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Bleak prospects for I.C. drinking change
October 12, 2006
[Note: This material is copyright by The Gazette, and is reproduced here as a matter of "fair use" for non-commercial, educational purposes only. Any other use may require the prior approval of The Gazette.]
The report Monday from the task force of the Alcohol Awareness Working Group sounds familiar because it is. We’ve heard for years that the solution to the community’s drinking problems lies in cooperative action that involves local government, law enforcement, the University of Iowa, the business community, the school district, parents and others. We’ve heard for years about how severe the problem is in our community.
And we’ve heard for years all but one of the task force’s suggestions.
That doesn’t make them bad suggestions.
They are, in fact, actions that would make a difference in the number of underage people who are drinking in Iowa City and other cities in the area, and in the number of people who drink to excess in businesses that have liquor licenses. The task force calls for ordinances that limit entrance to bars for those under 21 years of age; for public and private cooperation to develop entertainment venues that don’t serve alcohol; for more education of parents, children and college students; for enforcement of laws and for mandatory training for bartenders and servers.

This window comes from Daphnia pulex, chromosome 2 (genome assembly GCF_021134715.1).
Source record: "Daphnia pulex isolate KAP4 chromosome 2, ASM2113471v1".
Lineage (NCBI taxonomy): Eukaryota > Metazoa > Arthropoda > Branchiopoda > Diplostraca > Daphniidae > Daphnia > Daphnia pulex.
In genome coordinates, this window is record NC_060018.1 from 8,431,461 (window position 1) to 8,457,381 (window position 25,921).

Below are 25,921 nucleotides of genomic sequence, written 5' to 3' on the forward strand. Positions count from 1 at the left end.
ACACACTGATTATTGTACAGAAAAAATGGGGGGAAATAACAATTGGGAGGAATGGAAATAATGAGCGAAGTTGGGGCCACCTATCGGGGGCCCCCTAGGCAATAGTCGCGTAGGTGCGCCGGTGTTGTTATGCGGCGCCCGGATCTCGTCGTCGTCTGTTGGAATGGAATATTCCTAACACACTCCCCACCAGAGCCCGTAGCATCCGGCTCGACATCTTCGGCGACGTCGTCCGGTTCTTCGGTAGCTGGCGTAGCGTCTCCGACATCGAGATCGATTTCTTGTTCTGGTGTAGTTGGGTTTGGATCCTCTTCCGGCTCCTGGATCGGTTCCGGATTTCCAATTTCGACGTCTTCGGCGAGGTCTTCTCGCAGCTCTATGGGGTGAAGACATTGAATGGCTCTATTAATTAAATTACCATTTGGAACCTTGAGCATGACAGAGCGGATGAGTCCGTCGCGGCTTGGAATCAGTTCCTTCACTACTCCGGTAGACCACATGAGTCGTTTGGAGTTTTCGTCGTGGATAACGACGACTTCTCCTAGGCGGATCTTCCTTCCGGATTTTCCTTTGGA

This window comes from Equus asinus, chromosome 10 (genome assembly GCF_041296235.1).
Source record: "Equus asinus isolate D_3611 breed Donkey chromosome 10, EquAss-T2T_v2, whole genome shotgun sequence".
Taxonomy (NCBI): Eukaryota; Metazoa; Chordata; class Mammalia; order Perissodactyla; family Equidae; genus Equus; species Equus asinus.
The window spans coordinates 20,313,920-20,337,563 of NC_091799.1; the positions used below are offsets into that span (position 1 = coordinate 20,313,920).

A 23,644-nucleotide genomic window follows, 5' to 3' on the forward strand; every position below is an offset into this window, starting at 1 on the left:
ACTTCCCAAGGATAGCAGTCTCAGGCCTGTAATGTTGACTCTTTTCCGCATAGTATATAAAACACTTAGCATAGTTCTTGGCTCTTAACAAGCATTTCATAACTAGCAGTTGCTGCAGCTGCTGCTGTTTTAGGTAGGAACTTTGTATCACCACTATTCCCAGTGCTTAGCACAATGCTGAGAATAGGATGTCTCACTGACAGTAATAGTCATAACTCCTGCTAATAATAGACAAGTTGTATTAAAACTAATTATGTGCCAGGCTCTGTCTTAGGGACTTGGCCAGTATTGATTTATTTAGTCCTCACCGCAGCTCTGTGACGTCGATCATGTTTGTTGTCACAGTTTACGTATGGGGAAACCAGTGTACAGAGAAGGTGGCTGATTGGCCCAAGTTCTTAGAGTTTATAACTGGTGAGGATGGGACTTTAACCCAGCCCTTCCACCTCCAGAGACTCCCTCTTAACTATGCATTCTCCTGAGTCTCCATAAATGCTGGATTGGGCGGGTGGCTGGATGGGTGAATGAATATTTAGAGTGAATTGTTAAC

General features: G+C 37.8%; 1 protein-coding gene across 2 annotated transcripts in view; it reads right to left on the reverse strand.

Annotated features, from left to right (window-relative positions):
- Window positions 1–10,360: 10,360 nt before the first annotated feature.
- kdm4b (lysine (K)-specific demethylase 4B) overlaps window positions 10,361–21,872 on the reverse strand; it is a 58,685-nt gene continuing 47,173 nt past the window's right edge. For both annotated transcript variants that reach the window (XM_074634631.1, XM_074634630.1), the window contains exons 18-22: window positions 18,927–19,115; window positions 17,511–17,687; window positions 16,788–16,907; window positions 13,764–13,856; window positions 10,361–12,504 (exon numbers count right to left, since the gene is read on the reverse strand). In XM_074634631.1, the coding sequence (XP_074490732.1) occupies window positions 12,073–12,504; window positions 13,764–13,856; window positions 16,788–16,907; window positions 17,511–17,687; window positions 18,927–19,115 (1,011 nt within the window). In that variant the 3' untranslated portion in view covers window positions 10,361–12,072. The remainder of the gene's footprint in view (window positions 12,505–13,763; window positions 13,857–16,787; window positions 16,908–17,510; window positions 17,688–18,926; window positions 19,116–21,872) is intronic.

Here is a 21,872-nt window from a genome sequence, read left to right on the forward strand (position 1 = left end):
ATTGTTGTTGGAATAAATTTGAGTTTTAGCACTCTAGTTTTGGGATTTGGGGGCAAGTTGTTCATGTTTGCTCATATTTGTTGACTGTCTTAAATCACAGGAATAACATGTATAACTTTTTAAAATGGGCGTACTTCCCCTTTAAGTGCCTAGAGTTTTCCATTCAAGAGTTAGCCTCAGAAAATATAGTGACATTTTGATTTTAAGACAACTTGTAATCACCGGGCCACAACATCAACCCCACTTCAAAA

That’s all great, but the same recommendations have been ignored before. It wasn’t necessary for the task force to tell the public that ‘‘the time has come to stop winking at this problem.’’ That time came a long time ago.
The time is also long past for the Iowa City Council to pass a 21-only ordinance for entrance to bars. It works in other cities, including many college towns, whereas allowing 19 year-olds into bars has not worked well here and rarely works very well anywhere else, either.
One bright spot in the task force report was the call for tying alcohol taxes to sales volume instead of revenue. That might reduce the drink specials bars offer, like all-you-candrink for the price of a cup, dollar refills and the popular 21st birthday ‘‘treat’’ of 21 pitchers for $21. The change would take legislative action, and the task force urges people to lobby their legislators.
Unfortunately, the Legislature likely will not act any faster on that proposal than the city has acted on a 21-only ordinance. Avoidance of controversy still seems to be more important than reducing downtown drinking problems.
University of Iowa football coach Kirk Ferentz, a member of the task force, said, ‘‘Change does not happen quickly sometimes, sometimes it’s going to be a process, but we’re in agreement that further dialogue is needed for this.’’
The issue already has been discussed for years and years. How much more dialogue does the city need before it takes appropriate action? How much time has to pass for something to be done?